Yellowfin Croaker

Yellowfin croaker, Crystal Pier in San Diego

 Species: Umbrina roncador (Jordan & Gilbert, 1882); from the Greek word umbra  (shade, referring to its darkened, shady sides) and the Spanish word roncador  (a snorer, or to snore). It is, afterall, a croaker.

Alternate Names: Surf fish, golden croaker, Catalina croaker, yellowtailed croaker and yellowfinned roncador. In Mexico they’re called berrugata aleta amarilla or verrugato de aleta amarilla.

Yellowfin croaker, San Clemente Pier

Identification: Elongated, croaker-like body with a blunt, rounded snout and small subterminal mouth. Yellowfins have a large, fleshy barbel at the tip of the lower jaw that separates it from other croakers with the exception of corbina. Their coloring is a blue to grayish-tan on the back with brassy and golden reflections; silver overlaid with dark yellow-brown wavy lines on the sides and bright yellow or golden fins. The coloring blends in and renders them almost invisible against a sandy background.

Size: Up to 18 inches and nearly 4 pounds, although most caught off piers are less than 14 inches. The California record fish weighed 3 lb 14 oz and was taken from Santa Monica Beach in 2000.

Yellowfin croaker, Malibu Pier

Range: Bahia Magdalena, southern Baja California and Gulf of California to Point Conception (although reported from San Francisco in the 1800s).

Habitat: Common in shallow-water sandy areas, both oceanfront and in bays.

Yellowfin croaker, Oceanside Pier

Piers: Caught year round although the summer months, especially July and August, are considered the best months. Best bets: Crystal Pier, Oceanside Pier, San Clemente Pier, Huntington Beach Pier, Seal Beach Pier, Belmont Veterans Memorial Pier, Manhattan Beach Pier and Malibu Pier.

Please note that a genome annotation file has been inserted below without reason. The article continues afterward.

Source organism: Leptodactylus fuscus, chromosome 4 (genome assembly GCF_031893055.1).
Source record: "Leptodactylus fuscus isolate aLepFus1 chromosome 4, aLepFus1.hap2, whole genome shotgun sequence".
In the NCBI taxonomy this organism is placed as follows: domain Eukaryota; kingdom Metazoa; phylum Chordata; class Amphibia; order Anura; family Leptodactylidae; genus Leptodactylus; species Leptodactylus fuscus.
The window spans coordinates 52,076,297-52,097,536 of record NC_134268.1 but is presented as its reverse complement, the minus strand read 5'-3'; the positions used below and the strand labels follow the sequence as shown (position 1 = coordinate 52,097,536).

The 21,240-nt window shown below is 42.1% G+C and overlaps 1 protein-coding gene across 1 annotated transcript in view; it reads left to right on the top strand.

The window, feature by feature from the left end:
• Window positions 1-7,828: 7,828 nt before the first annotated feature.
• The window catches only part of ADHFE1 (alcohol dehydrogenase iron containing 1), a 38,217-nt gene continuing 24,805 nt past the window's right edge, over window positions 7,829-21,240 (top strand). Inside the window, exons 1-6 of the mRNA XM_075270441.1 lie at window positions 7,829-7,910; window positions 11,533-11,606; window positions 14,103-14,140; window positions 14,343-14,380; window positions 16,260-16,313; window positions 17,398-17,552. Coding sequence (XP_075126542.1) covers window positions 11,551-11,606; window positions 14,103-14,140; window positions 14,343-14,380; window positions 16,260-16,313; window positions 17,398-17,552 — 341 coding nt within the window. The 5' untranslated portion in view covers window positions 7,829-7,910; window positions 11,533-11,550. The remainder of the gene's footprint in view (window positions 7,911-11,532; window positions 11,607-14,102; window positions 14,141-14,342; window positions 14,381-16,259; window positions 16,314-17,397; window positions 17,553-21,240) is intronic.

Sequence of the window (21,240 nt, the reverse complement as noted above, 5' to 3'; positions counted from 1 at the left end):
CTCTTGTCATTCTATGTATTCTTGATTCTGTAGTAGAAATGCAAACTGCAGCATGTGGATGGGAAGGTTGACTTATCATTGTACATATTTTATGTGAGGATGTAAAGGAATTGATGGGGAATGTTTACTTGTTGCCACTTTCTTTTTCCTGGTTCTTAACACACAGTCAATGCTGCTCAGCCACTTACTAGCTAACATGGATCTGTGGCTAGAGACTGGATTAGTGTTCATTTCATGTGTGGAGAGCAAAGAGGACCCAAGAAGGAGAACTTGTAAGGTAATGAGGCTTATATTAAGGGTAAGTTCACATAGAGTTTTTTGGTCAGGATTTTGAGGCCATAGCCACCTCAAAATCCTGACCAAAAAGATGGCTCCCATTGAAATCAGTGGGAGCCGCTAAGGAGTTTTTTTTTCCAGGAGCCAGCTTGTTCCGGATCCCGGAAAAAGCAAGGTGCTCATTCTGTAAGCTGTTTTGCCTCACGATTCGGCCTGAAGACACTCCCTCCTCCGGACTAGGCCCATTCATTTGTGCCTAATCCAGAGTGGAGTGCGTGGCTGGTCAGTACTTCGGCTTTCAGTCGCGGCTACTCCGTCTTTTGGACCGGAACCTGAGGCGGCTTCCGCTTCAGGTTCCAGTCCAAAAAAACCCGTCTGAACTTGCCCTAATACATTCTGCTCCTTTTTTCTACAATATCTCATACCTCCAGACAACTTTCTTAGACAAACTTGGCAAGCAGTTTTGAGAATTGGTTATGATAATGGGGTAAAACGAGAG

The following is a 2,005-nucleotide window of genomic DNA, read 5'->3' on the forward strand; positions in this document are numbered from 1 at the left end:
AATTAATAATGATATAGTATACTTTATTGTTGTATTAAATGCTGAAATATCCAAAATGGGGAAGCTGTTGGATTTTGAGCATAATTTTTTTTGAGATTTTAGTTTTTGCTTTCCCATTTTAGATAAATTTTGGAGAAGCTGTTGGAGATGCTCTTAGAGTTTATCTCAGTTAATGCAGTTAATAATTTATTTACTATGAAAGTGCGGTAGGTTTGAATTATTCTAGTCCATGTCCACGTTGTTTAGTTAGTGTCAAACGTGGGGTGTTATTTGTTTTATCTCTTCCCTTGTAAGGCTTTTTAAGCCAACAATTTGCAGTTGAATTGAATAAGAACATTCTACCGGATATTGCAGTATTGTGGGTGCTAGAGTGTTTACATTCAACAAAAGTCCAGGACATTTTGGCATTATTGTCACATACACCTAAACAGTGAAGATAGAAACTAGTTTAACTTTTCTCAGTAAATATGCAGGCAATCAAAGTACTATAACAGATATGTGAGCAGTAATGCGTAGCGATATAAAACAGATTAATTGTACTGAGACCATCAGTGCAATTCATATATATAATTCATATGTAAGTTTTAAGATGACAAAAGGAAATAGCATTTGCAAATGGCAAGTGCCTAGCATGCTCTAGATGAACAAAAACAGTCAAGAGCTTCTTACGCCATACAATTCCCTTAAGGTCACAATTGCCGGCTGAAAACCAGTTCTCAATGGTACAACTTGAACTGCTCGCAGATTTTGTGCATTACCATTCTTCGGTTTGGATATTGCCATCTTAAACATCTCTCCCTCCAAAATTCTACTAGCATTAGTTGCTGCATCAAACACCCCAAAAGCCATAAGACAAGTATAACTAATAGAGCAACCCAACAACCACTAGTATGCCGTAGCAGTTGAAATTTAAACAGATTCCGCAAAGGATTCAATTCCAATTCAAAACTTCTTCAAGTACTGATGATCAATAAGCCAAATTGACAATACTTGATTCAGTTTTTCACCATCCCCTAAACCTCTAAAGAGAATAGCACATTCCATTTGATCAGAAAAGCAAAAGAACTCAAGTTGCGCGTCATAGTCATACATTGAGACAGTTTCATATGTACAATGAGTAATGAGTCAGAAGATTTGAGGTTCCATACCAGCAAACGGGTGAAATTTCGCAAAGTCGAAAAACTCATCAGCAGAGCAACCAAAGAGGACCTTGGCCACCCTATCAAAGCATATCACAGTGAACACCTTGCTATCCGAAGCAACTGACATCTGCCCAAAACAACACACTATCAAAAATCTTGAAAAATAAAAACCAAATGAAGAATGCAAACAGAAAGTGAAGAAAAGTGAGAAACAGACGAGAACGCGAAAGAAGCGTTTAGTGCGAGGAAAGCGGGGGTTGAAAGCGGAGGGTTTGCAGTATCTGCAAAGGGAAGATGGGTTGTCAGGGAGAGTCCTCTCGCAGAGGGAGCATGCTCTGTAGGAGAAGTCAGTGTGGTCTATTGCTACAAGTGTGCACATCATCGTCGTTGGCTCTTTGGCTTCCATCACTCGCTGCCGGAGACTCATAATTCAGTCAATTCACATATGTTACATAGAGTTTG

Yellowfin croaker (top), Spotfin croaker (bottom), San Clemente Pier

Shoreline: One of the main catches by sandy shore anglers in southern California.

Boats: A mainly inshore species although a few are taken by boaters fishing SoCal bays.

Bait and Tackle: Use light to medium tackle; high/low surf leaders with number 6 or 4 hooks. Fish with fresh mussels or ghost shrimp. Other good baits are clams, sand crabs, bloodworms, lug worms and innkeeper worms. Fish from the surf area to midway out on the pier.

Food Value: In the past this was considered a very good, mild-flavored fish. Today there are warnings in many areas against eating croakers. They are a bottom feeder and in polluted areas tend to accumulate toxins in their body (because of the food they eat). If you do eat them, it is best to bake or broil them in such a manner that the fats in the flesh will drop away from the meat. (I must admit it is hard to write this since pan-fried croaker was a delicacy most of my life, but be warned).


Yellowfin croakers (left), spotfin croaker (right), San Clemente Pier

Comments: Yellowfin croaker are attractive fish that reach a decent size and put up a scrappy battle. By far, the best time to catch yellowfin croaker is around sundown and the early hours of the night. Illegal to take in California with nets since 1909, or to buy or sell since 1915. Of note is a study conducted on surf species by the Fish and Game Department between 2007-2009 in the Bolsa Chica to Hermosa Beach area.  The study showed an increase in the number of yellowfin croaker from the 1990s and stated the yellowfin croaker were “much more abundant in the current study than in the 1950s.”

Yellowfin croaker, Dana Harbor Pier

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4 Responses to Yellowfin Croaker

  1. Jack Elliott says:

    I’ve caught these fish numerous times while throwing lures for halibut from the beach. I finally took one home last year and fried it up pollution and all. It was damn good.

  2. Robert Richardson says:

    When I was a kid, back in the 50′s, my father and I would catch Spot Fin and Chinese Croakers in Mission Bay. But that ended when they dredged the bay. Sure miss those days. Now lucky to get a rock bass.

  3. Marshall says:

    Yellowfin, Spotfin & Black Croakers of good size can still be taken in Mission & San Diego Bays. For Spotfins in our bays, it helps to find the clam beds and fish right on top of them on a falling high tide to low tide. Ghost shrimp, Razor & Pismo clams are my go to baits but, I’ve also brought them home for dinner by using raw market shrimp & long thin strips of squid & on a 1/2oz Krocodile. Mojarra Frita is by far my favorite way to eat this fish, the skin tastes so good. I’ve even eaten yellowfin croaker as sashimi. I believe that most of the people that are telling “fish stories” about the pollution in our bays, are good story tellers but, lack actual fact based, peer reviewed scientific reports to back up their claims.

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